An ongoing coast-to-coast outbreak of Salmonella paratyphi linked to tuna is apparently being investigated by federal officials, but as of Thursday night, a county public health officer appears to be the only person taking publicly about it.
Madison Riethman, an applied epidemiology fellow at Clark County Public Health in Washington state, discussed the outbreak Wednesday during a county health board meeting. She said at least 30 people across seven states have been confirmed with infections.
Riethman told the Clark County health board that federal agencies have been involved in the outbreak investigation since Sept. 27.
“The fact that little, old Clark County was able to be one of the first people to pick up on this ongoing outbreak really highlights the strengths of this system we’ve developed,” Riethman said during a county health board meeting Wednesday, according to The Columbian newspaper in Vancouver, WA.
Riethman’s presentation included a series of slides detailing how the county’s public health department identified the outbreak. It all began on Aug. 29 when local laboratories reported five cases of Salmonella infection. Five reports inone day sent public health officials into scramble mode.
By Sept. 8, the Washington public health lab reported DNA testing showed all five of the Clark County victims were infected with the same strain of Salmonella. That same day, according to Riethman’s presentation, the Oregon Health Authority identified 12 additional Salmonella cases with “matching” DNA.
Of those 17 infected people, 14 had been interviewed by Sept. 8 and 11 of them reported eating sushi before becoming sick.
The Oregon Department of Agriculture began investigating “Seafood Company X” on Sept. 11, according to Riethman’s report. By that date, the case count had risen to 22.
Tuna tests positive for Salmonella
On Sept. 15, four states were reporting a total of 25 victims, with two cases in Hawaii and one in New Jersey. Also on Sept. 15, the Oregon agriculture department reported its investigation of “Seafood Company X” had returned a positive result for Salmonella from a sample of the company’s tuna.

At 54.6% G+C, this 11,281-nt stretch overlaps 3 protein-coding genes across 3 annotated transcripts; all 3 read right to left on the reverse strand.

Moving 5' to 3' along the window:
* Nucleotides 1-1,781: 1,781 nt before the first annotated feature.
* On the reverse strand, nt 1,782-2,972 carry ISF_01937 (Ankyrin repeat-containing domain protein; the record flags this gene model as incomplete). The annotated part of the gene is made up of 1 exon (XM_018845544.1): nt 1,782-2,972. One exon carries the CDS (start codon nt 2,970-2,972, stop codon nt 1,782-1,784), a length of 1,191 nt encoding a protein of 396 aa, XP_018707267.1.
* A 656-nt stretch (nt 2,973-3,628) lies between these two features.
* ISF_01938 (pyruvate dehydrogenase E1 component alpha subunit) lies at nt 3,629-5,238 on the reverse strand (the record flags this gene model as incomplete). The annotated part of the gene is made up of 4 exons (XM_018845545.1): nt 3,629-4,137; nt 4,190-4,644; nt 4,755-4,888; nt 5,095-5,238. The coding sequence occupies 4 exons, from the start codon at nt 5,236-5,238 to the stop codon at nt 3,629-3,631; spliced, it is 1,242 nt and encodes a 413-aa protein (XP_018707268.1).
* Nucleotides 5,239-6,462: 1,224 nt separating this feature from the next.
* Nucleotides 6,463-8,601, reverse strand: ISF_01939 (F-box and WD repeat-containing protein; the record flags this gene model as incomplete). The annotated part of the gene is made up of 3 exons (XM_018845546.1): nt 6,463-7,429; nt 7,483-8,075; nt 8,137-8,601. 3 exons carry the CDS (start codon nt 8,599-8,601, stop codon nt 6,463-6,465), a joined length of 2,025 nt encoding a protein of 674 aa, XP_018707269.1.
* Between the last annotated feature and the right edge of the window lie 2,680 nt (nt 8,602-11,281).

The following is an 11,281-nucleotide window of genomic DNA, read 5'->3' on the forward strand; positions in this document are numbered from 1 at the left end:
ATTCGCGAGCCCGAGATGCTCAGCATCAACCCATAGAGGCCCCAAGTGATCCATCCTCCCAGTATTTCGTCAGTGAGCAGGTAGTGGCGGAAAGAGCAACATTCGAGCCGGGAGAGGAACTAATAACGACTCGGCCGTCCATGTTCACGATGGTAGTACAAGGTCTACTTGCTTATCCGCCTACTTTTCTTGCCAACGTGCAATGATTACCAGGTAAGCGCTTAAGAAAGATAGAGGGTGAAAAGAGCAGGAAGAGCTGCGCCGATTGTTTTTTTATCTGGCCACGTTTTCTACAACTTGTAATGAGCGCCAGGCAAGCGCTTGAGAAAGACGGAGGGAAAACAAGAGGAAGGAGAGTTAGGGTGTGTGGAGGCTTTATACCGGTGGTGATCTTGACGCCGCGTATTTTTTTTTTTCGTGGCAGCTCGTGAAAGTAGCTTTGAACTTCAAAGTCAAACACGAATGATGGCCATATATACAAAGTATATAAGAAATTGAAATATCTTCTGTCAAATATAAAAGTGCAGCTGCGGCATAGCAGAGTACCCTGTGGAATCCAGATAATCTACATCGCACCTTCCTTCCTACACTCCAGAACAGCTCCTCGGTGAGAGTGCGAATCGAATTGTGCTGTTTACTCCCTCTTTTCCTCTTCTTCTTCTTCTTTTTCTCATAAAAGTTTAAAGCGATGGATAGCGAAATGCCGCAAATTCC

At that point, the Oregon agriculture department recommended that restaurants “hold” tuna from the company.
By Sept. 27, the victim count was at 30, with Salmonella infections identified in people in three additional states, California, Florida and Texas. However, lab tests showed the tuna that has tested positive for Salmonella did not match the strain isolated from outbreak victims.
Relish Foods recalls tuna; outbreak not mentioned
A company in Culver City, CA, initiated a recall of frozen, Newport brand tuna loins on Oct. 13, but the U.S. Food and Drug Administration did not post a copy of the recall until Oct. 19.
The recall by Relish Foods Inc. did not mention the outbreak. It reported only that an FDA test on a sample of its tuna had returned a positive result for Salmonella.
Tuesday this week Relish Foods posted an expanded recall, adding tuna steaks and different sizes of tuna loins not included in the original recall. The company did not mention the outbreak in this week’s expanded recall notice.
As of Oct. 26, Oregon and Washington agriculture and health department websites didn’t have information about the outbreak or investigation — neither did the U.S. Food and Drug Administration or the federal Centers for Disease Control and Prevention.
Both federal agencies have been involved in the outbreak investigation since Sept. 27, according to the Clark County epidemiologist.
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